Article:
Do you ever wonder about our sisters in Christ who lived in other ages–and about what we have in common with them? Our church decided to offer a women’s retreat with the title “Ages of Grace,” in which the teaching was by various characters who came to us with costume and music of their era.
The first talk began as the retreatants were settled on a Friday evening at a retreat lodge about 10 miles from our church. Candles were lit, and some recorded music suggesting the chants of the early church ushered in one of our members, wearing a long white robe. She spoke as Monica, the mother of Augustine. Her message related to the years of prayer she offered for her unsaved husband, and for her rebellious son, especially when he “went off to college” in Carthage and then started his first job in the decadent society of Rome. Monica’s prayers for both men were gloriously answered, but she told us with wit and gentleness how to persevere no matter what. We closed singing the kind of echoing praise song that our music director found to represent early congregational song.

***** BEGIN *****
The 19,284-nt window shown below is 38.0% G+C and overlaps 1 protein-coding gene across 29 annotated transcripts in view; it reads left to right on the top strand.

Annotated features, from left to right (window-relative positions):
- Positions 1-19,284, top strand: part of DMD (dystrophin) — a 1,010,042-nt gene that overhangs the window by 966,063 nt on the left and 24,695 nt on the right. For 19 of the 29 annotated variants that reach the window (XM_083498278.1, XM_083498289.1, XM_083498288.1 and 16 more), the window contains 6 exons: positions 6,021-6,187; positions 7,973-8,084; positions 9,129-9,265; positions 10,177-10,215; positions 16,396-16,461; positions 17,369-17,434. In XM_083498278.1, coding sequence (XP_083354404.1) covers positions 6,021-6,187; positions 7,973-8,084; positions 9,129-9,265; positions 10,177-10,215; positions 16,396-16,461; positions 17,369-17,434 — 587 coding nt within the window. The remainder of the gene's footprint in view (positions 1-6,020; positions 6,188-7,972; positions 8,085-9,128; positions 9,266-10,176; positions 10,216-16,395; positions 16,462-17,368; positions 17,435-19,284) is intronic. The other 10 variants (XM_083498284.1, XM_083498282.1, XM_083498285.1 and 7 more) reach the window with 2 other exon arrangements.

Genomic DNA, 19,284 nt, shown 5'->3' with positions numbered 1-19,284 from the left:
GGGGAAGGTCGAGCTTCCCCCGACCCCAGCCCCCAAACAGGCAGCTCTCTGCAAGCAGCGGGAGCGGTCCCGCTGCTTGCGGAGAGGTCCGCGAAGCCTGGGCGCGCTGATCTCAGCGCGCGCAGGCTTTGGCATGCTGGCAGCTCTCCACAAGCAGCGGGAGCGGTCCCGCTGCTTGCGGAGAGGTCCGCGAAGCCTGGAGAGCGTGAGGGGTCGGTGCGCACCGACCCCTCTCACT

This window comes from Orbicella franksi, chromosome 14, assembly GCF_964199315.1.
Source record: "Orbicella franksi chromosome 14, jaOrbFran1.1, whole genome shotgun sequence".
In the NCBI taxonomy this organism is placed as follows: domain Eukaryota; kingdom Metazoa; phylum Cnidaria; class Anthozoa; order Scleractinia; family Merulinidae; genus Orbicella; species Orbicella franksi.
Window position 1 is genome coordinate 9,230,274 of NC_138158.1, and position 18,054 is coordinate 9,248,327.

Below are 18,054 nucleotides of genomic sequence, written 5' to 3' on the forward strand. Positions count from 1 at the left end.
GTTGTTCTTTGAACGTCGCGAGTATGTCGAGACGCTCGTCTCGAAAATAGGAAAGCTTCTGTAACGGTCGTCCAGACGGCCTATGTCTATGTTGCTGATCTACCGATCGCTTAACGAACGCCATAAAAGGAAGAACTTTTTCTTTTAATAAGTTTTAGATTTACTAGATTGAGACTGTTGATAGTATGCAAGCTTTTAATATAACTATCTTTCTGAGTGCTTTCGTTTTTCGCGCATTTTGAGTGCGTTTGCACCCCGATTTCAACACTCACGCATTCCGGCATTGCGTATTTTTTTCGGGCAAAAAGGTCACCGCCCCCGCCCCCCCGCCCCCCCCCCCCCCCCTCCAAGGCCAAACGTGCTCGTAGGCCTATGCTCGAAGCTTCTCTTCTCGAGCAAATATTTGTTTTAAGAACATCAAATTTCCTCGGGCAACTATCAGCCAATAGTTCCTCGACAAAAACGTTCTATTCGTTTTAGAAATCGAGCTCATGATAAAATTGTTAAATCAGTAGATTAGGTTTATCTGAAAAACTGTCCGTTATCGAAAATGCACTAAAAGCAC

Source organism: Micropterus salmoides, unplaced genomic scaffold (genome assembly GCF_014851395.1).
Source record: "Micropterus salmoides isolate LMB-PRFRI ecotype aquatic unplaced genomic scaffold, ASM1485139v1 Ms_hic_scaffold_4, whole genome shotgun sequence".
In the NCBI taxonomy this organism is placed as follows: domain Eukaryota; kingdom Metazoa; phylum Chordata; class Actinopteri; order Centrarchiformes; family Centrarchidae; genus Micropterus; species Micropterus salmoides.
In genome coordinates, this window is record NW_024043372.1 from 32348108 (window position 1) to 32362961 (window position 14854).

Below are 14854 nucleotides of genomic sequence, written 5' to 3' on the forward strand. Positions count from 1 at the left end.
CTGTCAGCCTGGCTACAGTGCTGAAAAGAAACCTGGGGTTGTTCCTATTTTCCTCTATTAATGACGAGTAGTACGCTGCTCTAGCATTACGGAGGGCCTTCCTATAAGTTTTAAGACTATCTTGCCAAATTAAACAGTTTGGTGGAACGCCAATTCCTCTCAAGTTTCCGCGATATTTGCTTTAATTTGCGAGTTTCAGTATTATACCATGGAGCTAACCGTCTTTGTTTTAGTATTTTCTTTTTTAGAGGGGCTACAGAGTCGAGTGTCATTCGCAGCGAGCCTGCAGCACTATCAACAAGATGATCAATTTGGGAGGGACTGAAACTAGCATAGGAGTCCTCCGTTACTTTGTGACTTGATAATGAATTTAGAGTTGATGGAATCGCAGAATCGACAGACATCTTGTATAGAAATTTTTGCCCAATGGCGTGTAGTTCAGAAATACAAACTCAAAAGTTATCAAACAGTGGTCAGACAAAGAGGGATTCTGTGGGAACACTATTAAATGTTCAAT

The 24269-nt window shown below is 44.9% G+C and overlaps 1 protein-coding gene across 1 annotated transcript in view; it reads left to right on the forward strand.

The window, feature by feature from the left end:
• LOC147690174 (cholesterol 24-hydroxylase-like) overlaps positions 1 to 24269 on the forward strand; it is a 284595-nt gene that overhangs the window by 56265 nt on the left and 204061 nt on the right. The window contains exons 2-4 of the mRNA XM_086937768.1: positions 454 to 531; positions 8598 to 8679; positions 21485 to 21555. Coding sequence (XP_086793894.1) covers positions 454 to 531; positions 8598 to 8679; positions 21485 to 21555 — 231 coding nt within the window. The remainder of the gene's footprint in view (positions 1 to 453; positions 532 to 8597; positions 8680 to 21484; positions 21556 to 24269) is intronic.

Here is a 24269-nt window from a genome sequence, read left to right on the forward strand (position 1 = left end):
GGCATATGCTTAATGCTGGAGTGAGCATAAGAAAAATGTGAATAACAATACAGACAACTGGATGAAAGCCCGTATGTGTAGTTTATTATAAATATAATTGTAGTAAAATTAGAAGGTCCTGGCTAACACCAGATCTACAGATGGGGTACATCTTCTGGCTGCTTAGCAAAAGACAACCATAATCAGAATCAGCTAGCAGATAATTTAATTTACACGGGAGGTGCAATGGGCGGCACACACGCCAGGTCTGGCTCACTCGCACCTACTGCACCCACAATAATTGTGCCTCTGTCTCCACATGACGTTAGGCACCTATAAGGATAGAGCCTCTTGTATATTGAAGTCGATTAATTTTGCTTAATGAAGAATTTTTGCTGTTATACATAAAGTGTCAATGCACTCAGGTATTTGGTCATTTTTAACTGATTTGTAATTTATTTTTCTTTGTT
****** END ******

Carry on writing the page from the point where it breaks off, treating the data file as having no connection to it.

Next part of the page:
The next morning, our speaker was not a literal historical figure, but a figure who would be a typical 10th-century Christian in Ireland, named Caitlin. Wearing a simple rough tunic, she told of the importance of hiding God’s Word in our hearts—for her, a necessity, since few women could study the Bible in medieval Europe. This character shared an ancient (to her, current!) version of the hymn “Be Thou My Vision,” which we then sang. Afterward, we had a craft activity making “Celtic crosses” of straw, and the option of a solitary “prayer walk” outdoors. Two of our teen girls even demonstrated Celtic dances for us!
After lunch, Anne Bradstreet, Puritan poet, spoke to us about how her family and faith survived disease, eight childbirths, and even the burning of their grand house…